GM John Schneider: Seahawks have ‘huge puzzle’ with contracts coming up for 3 stars
Seahawks general manager John Schneider and his wife, Traci, joined Brock and Salk on 710 ESPN Seattle Monday morning to talk about an upcoming charity event to benefit and support Ben’s Fund. Schneider also recapped Seattle’s offseason moves and previewed what’s expected to be a tricky 2019 draft.
The Seahawks themselves in a unique situation this offseason. A franchise quarterback and All-Pro defensive leader will enter the final year of their respective deals, the team faces a July deadline for a long-term deal for their leading pass rusher, they’re battling in a division that includes the NFC Champions and a future No. 1 overall pick, and to top it all off, they’ll be working with just four picks in this month’s draft.
Schneider admittedly isn’t happy about the lack of picks – so much so that he requested a “Duane Brown” tag be added to second round section of the team’s draft board.
Eclipsing any conversation about Seattle’s lack of picks, though, is what the team plans to do about their franchise quarterback. Russell Wilson could be eyeing a deal worth nearly $35 million per year, which would make not only the league’s highest-paid player, but would result in him accounting for nearly 20 percent of the team’s salary cap. Schneider said that the head coach and quarterback are the two most important people in the building. But how much is too much when it comes to salary?
“It’s a blast because it’s a huge puzzle, right? Think of it like that. You have this huge puzzle, it’s sitting out there, it’s Thanksgiving or whatever, your family’s together, you’re going to try to put this thing together and you’re constantly working on it. So how are you going to fit it all together and how quickly can you do it? That’s the challenge of it. That’s what we do every year. Every offseason we have several guys that we like to extend and take care of, and we’d like some guys to be here a real long time and obviously our franchise quarterback is one of them.”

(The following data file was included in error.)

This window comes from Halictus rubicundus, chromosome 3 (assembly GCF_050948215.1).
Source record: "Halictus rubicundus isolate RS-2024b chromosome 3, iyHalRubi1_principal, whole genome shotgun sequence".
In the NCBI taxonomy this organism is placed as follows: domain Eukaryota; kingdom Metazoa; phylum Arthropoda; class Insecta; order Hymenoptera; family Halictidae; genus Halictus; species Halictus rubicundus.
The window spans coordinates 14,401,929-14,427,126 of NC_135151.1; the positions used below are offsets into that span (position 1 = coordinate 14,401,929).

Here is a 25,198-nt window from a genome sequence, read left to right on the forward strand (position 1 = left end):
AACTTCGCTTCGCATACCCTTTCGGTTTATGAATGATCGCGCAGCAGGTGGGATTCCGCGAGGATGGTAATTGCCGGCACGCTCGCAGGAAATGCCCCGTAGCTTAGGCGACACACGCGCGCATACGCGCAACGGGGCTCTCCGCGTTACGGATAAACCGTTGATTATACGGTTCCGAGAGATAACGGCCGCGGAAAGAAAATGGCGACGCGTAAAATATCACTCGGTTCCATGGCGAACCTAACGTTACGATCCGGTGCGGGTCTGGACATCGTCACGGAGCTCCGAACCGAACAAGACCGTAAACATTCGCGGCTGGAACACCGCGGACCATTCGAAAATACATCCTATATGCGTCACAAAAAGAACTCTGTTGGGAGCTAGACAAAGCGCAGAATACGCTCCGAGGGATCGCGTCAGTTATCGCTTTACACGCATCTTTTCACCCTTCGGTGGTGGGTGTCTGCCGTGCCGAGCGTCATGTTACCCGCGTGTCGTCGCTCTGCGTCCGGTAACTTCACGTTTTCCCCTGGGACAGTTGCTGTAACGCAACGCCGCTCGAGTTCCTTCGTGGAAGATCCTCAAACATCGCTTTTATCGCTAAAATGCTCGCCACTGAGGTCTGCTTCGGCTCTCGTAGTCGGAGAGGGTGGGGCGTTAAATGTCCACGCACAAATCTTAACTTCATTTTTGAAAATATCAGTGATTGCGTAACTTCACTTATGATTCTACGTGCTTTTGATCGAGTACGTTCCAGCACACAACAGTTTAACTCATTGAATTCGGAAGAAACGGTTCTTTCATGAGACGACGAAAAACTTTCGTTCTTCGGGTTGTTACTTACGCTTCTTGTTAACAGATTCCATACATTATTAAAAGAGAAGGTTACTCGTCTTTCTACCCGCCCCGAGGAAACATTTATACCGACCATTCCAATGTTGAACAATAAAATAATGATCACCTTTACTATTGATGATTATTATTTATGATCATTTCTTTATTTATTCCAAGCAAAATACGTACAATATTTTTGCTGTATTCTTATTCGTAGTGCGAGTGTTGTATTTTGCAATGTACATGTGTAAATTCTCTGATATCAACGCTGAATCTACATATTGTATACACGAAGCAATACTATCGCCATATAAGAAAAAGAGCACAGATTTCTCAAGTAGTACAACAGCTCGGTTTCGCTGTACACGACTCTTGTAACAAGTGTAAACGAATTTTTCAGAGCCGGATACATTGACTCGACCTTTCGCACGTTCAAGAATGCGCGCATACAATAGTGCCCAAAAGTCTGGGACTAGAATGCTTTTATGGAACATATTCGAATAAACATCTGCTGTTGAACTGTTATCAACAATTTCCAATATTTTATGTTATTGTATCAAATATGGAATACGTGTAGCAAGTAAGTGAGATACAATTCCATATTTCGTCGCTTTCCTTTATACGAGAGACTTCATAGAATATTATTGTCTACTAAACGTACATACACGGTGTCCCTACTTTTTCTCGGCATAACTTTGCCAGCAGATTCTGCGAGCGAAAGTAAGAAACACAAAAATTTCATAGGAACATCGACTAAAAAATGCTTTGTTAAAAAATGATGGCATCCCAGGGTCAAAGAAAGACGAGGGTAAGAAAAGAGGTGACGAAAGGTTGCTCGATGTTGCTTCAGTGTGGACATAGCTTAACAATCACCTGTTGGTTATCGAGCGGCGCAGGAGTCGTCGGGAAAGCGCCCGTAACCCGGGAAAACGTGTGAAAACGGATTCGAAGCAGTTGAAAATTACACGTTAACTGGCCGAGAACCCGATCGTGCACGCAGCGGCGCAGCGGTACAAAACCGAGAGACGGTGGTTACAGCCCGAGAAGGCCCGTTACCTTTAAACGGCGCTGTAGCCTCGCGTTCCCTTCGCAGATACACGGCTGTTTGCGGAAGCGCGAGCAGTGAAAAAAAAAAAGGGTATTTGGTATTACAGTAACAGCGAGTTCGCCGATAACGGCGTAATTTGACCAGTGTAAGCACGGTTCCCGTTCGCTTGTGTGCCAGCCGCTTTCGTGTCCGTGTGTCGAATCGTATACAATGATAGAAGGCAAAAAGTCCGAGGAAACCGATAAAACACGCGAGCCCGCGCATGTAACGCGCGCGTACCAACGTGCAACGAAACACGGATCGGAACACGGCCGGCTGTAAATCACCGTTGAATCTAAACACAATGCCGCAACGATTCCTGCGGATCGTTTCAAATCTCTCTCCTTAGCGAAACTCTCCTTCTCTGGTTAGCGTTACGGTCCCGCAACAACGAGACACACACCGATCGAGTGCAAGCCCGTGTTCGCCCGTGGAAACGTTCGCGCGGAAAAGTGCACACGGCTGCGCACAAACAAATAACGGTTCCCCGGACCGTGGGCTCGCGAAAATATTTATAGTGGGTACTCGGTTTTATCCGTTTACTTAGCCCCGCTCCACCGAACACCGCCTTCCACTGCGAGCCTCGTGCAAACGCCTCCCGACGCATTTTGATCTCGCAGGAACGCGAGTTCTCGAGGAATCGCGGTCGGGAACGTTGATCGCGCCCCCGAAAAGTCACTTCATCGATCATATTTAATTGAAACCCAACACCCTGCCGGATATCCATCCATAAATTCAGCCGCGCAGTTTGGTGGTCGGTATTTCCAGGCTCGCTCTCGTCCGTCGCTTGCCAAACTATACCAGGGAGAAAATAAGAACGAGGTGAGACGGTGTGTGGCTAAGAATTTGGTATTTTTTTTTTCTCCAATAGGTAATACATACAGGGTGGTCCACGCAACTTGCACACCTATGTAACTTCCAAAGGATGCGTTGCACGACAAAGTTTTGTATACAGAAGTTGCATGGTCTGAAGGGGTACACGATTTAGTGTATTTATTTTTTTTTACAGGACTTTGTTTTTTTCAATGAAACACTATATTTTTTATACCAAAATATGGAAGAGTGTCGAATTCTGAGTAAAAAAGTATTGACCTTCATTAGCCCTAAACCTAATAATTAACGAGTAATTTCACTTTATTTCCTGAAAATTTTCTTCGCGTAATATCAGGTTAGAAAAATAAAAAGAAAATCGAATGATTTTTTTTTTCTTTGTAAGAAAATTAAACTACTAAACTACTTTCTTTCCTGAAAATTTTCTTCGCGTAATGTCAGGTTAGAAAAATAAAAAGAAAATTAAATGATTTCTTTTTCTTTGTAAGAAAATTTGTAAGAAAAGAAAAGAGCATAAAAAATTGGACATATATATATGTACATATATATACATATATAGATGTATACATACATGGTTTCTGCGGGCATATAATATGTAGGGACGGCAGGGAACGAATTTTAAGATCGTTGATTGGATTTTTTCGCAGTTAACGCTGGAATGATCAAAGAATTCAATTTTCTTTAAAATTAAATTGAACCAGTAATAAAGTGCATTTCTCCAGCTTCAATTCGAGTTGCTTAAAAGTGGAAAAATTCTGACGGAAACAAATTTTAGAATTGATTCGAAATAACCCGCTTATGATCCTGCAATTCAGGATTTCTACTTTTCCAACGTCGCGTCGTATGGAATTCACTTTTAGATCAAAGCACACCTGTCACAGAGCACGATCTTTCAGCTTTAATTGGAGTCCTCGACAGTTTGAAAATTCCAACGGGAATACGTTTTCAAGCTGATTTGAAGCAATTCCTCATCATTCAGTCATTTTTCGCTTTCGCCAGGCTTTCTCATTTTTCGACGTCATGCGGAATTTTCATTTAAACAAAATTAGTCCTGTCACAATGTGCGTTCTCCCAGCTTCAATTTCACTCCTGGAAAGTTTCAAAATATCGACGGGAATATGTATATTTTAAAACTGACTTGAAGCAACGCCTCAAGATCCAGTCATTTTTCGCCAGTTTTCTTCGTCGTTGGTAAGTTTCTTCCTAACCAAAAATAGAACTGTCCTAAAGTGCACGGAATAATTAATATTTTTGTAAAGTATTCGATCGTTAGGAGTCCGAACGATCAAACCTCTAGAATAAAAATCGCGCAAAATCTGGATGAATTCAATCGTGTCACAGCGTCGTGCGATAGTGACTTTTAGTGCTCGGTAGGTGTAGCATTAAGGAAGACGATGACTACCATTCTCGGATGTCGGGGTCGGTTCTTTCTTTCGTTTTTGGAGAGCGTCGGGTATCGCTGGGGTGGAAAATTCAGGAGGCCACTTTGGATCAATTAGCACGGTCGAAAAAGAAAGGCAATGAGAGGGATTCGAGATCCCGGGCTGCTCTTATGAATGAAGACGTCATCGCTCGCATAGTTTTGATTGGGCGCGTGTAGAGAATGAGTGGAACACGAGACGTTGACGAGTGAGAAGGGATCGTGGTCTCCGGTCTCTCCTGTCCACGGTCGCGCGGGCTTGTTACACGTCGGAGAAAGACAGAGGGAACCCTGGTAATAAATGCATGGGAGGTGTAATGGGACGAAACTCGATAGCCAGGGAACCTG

Asked whether it’s feasible to pay a franchise quarterback, middle linebacker, and defensive end top-of-the-market salaries, Schneider said yes – it’s just a “puzzle.”
“Yeah it is,” Schneider said. “But it’s challenging then (because) you’ve got to compensate in other areas, right? So you’ve got to figure out what’s your offensive line going to look like, what’s the defensive backfield going to look like? Several years ago people were like, ‘There’s no way you guys can keep Kam and Earl and Sherm, there’s no way that thing can stay together.’ … We just continued to work our process and work through it, and that worked out. So I see that happening the same way.”
More about Ben’s Fund
Inspired by their son, Ben, who was diagnosed with autism at age three, the Schneiders created Ben’s Fund in 2012. The organization, which will host an online auction April 2-11, provides grant opportunities for for Washington state families with children who have been diagnosed with an autism spectrum disorder.
“We always knew that we wanted to give back to the autism community because we knew how much of a financial struggle that is, and we lived – and we’re living – what other parents are going through,” Traci said Monday. “And we wanted to give back, not only financially, but also speaking about what it’s like as a parent and what it’s like as a family to have your child diagnosed with autism, and to create that support and awareness within the autism community. So we started Ben’s Fund and we give grants to families that live in the state of Washington that have a child with autism.”
The foundation originally supported families with children who have autism, though they’re now expanding to support young adults with autism.
“It’s been amazing to open up that world and to really support that young adult, that transitional time, because it’s so crucial. And we’re entering that with our son,” Traci said of Ben, who is now 17 years old. “So it’s been amazing…
“I mean it’s amazing to watch him be a young adult now. When he was diagnosed at three, we couldn’t get him to communicate with us, we couldn’t get him to talk to us, he would never tell us he was hungry or thirsty. We had to dissect and become this detective to try to figure out what was going on with him. And now–
“Yeah, he’s a normal teenager,” John said. “‘Dad, get away from me,’ you know, ‘Stop talking to me now, please. Can I have some alone time? I’m tired of you.’ Like yeah, there’s a lot of people that are tired of me, buddy.”